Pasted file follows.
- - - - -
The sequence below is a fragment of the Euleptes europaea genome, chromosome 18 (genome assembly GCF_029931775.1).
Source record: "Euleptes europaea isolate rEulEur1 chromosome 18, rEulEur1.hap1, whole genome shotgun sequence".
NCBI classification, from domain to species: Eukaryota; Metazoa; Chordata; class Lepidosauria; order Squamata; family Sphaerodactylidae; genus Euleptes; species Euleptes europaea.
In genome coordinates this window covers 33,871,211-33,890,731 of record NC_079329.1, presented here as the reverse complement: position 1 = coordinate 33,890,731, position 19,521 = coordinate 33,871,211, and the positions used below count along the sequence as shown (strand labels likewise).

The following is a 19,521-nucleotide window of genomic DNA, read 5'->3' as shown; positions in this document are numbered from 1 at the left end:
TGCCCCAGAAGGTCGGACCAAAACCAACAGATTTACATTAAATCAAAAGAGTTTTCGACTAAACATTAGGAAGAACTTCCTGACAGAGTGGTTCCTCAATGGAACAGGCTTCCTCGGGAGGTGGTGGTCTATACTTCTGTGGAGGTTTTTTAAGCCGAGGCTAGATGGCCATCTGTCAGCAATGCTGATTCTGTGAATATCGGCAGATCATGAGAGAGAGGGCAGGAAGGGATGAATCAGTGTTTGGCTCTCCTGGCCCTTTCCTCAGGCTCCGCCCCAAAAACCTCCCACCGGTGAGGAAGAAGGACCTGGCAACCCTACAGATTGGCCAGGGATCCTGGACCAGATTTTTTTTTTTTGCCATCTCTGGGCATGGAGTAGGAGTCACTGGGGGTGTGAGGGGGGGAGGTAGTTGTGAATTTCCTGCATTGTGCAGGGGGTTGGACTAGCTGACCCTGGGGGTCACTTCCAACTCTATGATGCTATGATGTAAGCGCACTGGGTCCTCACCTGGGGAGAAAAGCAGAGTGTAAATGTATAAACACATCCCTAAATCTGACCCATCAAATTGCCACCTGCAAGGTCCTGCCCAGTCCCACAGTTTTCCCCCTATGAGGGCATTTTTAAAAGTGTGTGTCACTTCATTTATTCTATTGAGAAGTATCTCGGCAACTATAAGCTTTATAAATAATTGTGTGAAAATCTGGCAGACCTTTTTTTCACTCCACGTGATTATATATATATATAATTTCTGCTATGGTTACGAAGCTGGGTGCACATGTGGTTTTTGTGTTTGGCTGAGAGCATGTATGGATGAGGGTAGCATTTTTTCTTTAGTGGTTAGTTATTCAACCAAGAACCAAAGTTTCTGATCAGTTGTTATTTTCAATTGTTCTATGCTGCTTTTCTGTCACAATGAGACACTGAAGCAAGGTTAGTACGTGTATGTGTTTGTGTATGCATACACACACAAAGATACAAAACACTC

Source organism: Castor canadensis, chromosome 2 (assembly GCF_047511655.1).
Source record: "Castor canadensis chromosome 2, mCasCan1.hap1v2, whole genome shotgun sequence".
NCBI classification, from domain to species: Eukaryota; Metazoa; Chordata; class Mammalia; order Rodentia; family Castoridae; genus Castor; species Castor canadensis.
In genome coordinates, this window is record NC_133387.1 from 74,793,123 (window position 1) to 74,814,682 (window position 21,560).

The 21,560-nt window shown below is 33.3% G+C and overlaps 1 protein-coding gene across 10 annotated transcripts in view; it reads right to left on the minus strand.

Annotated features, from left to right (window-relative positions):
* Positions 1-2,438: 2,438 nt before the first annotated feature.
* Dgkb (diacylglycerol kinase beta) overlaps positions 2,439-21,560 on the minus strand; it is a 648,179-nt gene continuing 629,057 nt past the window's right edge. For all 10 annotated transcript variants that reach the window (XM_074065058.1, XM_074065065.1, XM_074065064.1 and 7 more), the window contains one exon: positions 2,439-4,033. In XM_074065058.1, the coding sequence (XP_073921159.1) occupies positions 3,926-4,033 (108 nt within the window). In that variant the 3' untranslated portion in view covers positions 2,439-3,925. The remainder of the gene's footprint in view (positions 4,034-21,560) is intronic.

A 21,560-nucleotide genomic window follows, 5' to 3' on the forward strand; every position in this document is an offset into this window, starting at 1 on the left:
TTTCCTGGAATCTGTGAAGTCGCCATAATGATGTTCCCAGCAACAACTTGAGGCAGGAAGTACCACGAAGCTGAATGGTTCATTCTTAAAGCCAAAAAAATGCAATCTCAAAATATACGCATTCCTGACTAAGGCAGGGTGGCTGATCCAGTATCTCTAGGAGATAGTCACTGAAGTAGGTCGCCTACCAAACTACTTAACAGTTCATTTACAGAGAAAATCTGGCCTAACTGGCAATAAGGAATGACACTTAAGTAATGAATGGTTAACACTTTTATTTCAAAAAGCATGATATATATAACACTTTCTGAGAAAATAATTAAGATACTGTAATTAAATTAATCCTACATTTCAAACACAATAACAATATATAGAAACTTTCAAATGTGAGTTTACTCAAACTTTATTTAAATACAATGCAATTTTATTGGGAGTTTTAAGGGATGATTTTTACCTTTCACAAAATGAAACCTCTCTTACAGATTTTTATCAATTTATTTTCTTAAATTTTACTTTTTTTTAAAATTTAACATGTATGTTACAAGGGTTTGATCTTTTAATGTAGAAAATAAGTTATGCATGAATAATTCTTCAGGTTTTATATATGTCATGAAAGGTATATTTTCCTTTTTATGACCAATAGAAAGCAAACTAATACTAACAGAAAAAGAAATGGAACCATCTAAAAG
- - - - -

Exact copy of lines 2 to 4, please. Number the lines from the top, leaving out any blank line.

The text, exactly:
Source record: "Euleptes europaea isolate rEulEur1 chromosome 18, rEulEur1.hap1, whole genome shotgun sequence".
NCBI classification, from domain to species: Eukaryota; Metazoa; Chordata; class Lepidosauria; order Squamata; family Sphaerodactylidae; genus Euleptes; species Euleptes europaea.
In genome coordinates this window covers 33,871,211-33,890,731 of record NC_079329.1, presented here as the reverse complement: position 1 = coordinate 33,890,731, position 19,521 = coordinate 33,871,211, and the positions used below count along the sequence as shown (strand labels likewise).